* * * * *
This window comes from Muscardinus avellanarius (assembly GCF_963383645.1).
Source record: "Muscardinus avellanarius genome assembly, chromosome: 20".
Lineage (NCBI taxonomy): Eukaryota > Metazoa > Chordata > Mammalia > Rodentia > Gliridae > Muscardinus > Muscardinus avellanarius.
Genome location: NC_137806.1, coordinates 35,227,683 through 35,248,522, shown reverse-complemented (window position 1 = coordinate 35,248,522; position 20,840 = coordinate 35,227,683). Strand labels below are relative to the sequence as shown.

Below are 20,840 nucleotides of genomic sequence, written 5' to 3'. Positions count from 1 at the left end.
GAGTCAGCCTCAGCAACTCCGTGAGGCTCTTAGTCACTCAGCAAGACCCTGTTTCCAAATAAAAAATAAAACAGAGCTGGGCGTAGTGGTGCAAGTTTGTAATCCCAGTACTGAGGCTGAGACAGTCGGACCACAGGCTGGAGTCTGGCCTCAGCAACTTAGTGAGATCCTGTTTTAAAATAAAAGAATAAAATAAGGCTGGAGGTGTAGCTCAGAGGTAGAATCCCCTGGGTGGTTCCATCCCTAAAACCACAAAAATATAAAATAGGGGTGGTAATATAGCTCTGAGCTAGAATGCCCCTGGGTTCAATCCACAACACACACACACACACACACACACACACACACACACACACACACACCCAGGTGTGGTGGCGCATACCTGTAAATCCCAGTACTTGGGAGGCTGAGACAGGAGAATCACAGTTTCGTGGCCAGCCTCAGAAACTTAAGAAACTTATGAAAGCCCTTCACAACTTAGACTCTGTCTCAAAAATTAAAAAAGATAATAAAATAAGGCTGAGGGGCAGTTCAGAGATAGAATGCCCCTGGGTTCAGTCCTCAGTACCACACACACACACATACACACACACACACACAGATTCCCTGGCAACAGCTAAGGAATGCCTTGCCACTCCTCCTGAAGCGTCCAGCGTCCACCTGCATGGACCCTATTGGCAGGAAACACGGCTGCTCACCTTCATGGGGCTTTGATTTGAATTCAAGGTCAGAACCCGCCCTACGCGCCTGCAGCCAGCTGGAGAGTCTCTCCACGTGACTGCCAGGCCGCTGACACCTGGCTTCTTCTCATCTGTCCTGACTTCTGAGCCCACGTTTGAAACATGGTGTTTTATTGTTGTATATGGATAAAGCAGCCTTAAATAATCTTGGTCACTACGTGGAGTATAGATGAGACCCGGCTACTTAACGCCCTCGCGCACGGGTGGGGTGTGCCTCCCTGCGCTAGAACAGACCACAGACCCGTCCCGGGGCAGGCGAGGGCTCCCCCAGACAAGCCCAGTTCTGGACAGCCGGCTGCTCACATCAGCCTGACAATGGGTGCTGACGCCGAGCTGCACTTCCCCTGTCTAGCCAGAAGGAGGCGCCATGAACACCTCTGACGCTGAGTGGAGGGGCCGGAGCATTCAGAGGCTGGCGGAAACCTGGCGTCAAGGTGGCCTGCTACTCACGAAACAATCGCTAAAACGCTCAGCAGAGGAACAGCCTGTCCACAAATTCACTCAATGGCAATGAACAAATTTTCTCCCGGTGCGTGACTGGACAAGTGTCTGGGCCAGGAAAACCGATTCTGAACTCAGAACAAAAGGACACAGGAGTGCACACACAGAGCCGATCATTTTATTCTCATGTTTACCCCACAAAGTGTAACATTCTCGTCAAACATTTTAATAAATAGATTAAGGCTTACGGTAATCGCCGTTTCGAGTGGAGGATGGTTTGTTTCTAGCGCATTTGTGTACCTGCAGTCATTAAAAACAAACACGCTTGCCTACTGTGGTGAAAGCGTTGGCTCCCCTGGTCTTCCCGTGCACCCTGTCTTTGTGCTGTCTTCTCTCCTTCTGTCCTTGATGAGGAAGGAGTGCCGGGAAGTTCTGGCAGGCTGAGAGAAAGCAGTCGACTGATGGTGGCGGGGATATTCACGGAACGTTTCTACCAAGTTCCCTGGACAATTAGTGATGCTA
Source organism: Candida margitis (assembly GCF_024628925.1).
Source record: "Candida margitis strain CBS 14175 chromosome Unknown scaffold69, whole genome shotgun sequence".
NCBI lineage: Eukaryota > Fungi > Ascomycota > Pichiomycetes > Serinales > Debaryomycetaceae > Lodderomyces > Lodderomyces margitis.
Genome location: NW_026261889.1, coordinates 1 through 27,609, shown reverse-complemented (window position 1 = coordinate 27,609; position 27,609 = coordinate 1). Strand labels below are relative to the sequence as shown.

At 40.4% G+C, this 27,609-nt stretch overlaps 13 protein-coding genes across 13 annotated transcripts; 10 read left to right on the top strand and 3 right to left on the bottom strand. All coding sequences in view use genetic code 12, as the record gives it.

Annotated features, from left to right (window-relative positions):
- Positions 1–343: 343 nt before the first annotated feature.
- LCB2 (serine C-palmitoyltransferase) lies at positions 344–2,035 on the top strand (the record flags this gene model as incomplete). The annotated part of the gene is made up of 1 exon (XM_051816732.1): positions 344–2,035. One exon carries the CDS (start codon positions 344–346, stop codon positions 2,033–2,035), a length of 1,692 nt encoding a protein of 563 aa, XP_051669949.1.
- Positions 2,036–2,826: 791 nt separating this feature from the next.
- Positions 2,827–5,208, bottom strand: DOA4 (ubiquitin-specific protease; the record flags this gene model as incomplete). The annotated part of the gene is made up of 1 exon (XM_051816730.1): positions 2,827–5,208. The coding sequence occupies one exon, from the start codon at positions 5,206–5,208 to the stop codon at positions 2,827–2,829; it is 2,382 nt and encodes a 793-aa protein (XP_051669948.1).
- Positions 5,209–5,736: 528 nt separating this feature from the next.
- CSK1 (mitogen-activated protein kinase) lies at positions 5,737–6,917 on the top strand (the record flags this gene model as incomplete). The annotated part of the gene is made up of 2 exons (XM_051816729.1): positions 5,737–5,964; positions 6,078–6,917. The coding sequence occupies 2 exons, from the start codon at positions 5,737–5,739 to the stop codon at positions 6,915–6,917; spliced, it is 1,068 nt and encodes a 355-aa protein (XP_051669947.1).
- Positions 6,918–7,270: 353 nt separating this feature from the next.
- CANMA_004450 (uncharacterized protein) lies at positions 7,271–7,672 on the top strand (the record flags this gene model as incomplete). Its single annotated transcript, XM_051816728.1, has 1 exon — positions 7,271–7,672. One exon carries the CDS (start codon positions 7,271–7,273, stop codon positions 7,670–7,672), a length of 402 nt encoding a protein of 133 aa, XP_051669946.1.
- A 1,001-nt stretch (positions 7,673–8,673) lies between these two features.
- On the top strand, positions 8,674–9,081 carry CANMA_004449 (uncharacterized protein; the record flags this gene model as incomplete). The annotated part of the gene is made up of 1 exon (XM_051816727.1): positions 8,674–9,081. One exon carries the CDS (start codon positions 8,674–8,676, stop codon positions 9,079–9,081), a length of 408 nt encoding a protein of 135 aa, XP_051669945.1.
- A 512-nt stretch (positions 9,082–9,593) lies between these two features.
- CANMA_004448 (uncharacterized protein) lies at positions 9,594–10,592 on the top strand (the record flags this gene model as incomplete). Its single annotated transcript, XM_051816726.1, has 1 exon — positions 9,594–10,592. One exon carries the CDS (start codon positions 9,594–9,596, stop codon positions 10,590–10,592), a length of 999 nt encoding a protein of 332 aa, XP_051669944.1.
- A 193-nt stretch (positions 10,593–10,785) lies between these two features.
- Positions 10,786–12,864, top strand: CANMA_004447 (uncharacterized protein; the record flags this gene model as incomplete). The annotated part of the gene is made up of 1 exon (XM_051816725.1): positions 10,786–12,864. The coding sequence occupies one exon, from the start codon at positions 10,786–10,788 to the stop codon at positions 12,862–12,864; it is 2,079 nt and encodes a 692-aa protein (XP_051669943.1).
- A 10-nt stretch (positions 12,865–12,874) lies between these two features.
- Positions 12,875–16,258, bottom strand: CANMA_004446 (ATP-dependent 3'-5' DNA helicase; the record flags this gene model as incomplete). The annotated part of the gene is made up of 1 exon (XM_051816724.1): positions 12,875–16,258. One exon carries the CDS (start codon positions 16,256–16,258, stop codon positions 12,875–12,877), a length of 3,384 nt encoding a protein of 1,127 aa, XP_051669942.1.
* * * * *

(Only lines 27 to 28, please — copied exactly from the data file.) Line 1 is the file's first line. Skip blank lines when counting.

- A 10-nt stretch (positions 12,865–12,874) lies between these two features.
- Positions 12,875–16,258, bottom strand: CANMA_004446 (ATP-dependent 3'-5' DNA helicase; the record flags this gene model as incomplete). The annotated part of the gene is made up of 1 exon (XM_051816724.1): positions 12,875–16,258. One exon carries the CDS (start codon positions 16,256–16,258, stop codon positions 12,875–12,877), a length of 3,384 nt encoding a protein of 1,127 aa, XP_051669942.1.